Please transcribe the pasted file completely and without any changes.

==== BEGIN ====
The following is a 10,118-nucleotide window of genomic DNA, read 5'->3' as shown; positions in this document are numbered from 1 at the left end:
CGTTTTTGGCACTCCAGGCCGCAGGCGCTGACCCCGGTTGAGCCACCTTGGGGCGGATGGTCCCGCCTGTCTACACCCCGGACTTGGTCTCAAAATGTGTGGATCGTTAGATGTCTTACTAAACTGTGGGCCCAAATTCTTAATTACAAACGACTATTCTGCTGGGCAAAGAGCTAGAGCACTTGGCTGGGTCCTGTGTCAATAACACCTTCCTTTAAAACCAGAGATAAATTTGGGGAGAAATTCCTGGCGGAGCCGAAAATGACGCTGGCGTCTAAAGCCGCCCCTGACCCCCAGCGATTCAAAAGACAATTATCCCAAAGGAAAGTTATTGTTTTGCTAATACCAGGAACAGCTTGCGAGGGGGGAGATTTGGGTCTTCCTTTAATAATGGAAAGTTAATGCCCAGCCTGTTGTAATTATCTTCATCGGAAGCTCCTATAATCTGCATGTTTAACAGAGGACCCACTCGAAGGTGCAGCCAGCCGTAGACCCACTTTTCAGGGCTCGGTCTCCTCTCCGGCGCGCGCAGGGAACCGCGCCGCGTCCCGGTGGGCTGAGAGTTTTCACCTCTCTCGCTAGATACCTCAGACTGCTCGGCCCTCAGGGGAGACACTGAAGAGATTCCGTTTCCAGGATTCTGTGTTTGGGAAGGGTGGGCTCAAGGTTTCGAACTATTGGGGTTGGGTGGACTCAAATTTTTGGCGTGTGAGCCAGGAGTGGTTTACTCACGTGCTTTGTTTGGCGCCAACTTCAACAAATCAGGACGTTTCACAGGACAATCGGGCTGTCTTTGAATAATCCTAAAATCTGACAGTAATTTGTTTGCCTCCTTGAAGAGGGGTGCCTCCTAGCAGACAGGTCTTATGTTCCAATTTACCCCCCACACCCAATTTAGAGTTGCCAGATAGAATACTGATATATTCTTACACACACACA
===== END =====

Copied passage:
The following is a 10,118-nucleotide window of genomic DNA, read 5'->3' as shown; positions in this document are numbered from 1 at the left end:
CGTTTTTGGCACTCCAGGCCGCAGGCGCTGACCCCGGTTGAGCCACCTTGGGGCGGATGGTCCCGCCTGTCTACACCCCGGACTTGGTCTCAAAATGTGTGGATCGTTAGATGTCTTACTAAACTGTGGGCCCAAATTCTTAATTACAAACGACTATTCTGCTGGGCAAAGAGCTAGAGCACTTGGCTGGGTCCTGTGTCAATAACACCTTCCTTTAAAACCAGAGATAAATTTGGGGAGAAATTCCTGGCGGAGCCGAAAATGACGCTGGCGTCTAAAGCCGCCCCTGACCCCCAGCGATTCAAAAGACAATTATCCCAAAGGAAAGTTATTGTTTTGCTAATACCAGGAACAGCTTGCGAGGGGGGAGATTTGGGTCTTCCTTTAATAATGGAAAGTTAATGCCCAGCCTGTTGTAATTATCTTCATCGGAAGCTCCTATAATCTGCATGTTTAACAGAGGACCCACTCGAAGGTGCAGCCAGCCGTAGACCCACTTTTCAGGGCTCGGTCTCCTCTCCGGCGCGCGCAGGGAACCGCGCCGCGTCCCGGTGGGCTGAGAGTTTTCACCTCTCTCGCTAGATACCTCAGACTGCTCGGCCCTCAGGGGAGACACTGAAGAGATTCCGTTTCCAGGATTCTGTGTTTGGGAAGGGTGGGCTCAAGGTTTCGAACTATTGGGGTTGGGTGGACTCAAATTTTTGGCGTGTGAGCCAGGAGTGGTTTACTCACGTGCTTTGTTTGGCGCCAACTTCAACAAATCAGGACGTTTCACAGGACAATCGGGCTGTCTTTGAATAATCCTAAAATCTGACAGTAATTTGTTTGCCTCCTTGAAGAGGGGTGCCTCCTAGCAGACAGGTCTTATGTTCCAATTTACCCCCCACACCCAATTTAGAGTTGCCAGATAGAATACTGATATATTCTTACACACACACA